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As part of the festivities related to the International Day of Democracy in The Hague (15 September), over 500 guests were allowed to take part in the Night of Dictatorship on 14 September, but only after a strict dictatorial safety check.  It was an evening filled with debates, lectures, movies, theatre and personal stories about life in a dictatorial regime.  EPD guests from Zimbabwe shared their experiences with electoral violence and electoral fraud.  EPD guests from Egypt inspired the guests in sessions on internet activism and the Arab Spring. Visitors could also take a Master Class on how to defend a dictator. On the other hand, the Chairman of the EPD Board defended fragile democratic systems over ‘benevolent dictatorships’. The oppression and censorship, common to a dictatorship, were clearly noticeable at the night of dictatorship. Fake ‘agents of the Intelligence Service’ disrupted lectures by harshly removing ‘dissidents’. Alcohol was only available with the correct code word and even then, hidden in a paper bag. The evening ended with an illegal after-party, for which clandestine invitations were secretly distributed. Read more about The Night of Dictatorship

On 15 September, the international Day of Democracy started festively by renaming the Hofplaats in The Hague into ‘Democracy Square’ for one day and with a symbolic cleaning of the Constitution Monument at Democracy Square (Democratieplein in Dutch) by Speaker of the Dutch Parliament Gerdi Verbeet together with kids from elementary schools.During the day, Democracy Square served as a podium for all kinds of lectures and activities: As such, Syrian activists started their journey with the Democracy-caravan ‘from The Hague to Damascus’ to keep the focus on the protests in Syria and the brutal repression by the Syrian Government. In honour of the imprisoned and molested Syrian cartoonist Ali Farzat, a workshop on ‘political cartoon drawing’ was organised. Experts from Syria, Egypt, Tunisia, Zimbabwe and Poland spoke on the transition process to democracy in their countries. Peaceful protesters for democracy on squares around the world were honoured by a video compilation.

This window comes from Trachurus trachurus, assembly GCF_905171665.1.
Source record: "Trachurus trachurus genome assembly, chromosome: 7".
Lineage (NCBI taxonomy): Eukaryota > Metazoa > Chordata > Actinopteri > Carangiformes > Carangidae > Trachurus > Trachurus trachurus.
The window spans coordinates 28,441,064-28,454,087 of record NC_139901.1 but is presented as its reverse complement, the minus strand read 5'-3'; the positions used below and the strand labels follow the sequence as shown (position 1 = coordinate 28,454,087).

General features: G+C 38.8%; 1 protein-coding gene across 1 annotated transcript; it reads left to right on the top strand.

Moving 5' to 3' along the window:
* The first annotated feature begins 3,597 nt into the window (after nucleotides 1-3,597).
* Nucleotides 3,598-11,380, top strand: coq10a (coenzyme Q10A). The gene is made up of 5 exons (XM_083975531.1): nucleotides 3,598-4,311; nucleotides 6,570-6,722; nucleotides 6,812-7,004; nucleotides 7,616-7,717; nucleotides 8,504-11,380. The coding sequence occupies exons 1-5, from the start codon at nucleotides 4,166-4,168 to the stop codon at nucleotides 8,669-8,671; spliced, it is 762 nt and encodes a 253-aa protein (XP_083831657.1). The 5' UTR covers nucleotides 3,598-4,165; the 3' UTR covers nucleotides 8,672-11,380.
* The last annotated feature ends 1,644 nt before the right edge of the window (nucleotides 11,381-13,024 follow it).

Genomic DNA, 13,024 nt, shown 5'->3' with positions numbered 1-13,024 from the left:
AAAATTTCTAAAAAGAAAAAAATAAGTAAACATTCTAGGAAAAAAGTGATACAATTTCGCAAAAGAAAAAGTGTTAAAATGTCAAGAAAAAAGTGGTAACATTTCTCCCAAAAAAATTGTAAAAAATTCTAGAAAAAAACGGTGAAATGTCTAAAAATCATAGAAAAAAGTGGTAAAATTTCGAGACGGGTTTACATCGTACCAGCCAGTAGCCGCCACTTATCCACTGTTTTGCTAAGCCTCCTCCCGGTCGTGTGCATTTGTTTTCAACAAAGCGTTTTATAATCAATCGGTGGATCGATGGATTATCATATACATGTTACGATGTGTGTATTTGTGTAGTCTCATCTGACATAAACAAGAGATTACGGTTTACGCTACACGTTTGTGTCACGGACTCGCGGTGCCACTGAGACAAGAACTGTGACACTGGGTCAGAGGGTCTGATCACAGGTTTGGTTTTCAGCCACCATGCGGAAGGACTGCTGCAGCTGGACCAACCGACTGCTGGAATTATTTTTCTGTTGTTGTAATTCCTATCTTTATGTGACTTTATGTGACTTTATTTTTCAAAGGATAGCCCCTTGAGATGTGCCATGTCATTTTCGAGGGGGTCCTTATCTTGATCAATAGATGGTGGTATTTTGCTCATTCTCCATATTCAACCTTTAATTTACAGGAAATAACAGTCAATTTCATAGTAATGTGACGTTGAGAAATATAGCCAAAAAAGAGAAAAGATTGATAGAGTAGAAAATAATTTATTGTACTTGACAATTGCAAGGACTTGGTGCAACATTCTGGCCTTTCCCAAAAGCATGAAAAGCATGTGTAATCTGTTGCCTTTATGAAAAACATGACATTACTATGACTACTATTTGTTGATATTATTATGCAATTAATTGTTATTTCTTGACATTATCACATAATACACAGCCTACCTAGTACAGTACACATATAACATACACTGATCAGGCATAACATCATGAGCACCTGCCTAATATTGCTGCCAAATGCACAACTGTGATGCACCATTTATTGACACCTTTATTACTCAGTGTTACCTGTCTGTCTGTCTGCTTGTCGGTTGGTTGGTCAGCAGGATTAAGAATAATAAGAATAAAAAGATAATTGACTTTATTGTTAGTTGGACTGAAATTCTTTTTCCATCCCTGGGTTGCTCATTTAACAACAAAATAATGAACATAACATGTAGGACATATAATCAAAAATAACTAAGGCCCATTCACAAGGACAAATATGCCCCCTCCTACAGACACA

EPD also organised an expert meeting on democratic transitions in Zimbabwe in cooperation with Zimbabwe Watch. The delegation of EPD guests from Zimbabwe was composed of Mr Gift Marunda, National Coordinator of the Select Committee of Parliament for the New Constitution (COPAC); Mr Dominico Chidakuza, Chief Law Officer for the Zimbabwe Electoral Commission (ZEC); and Ms Getrude Mhlanga, Programme Officer of the Zimbabwe-Europe Partnership for Democracy (ZEPAD). The Day of Democracy 2011 ended with a networking event organised by EPD, the Netherlands Institute for Multiparty Democracy and Network Democracies. It brought together over 40 experts from different backgrounds to brainstorm about the opportunities and challenges of digitisation for democracy support. The debate focused on the question of how the 2.0 revolution can lead to structural and increased participation of citizens in the governance of their countries. Amongst the participants were internet entrepreneurs, democracy activists, democracy supporters and politicians from The Netherlands, Zimbabwe, Egypt, Georgia and Ghana.

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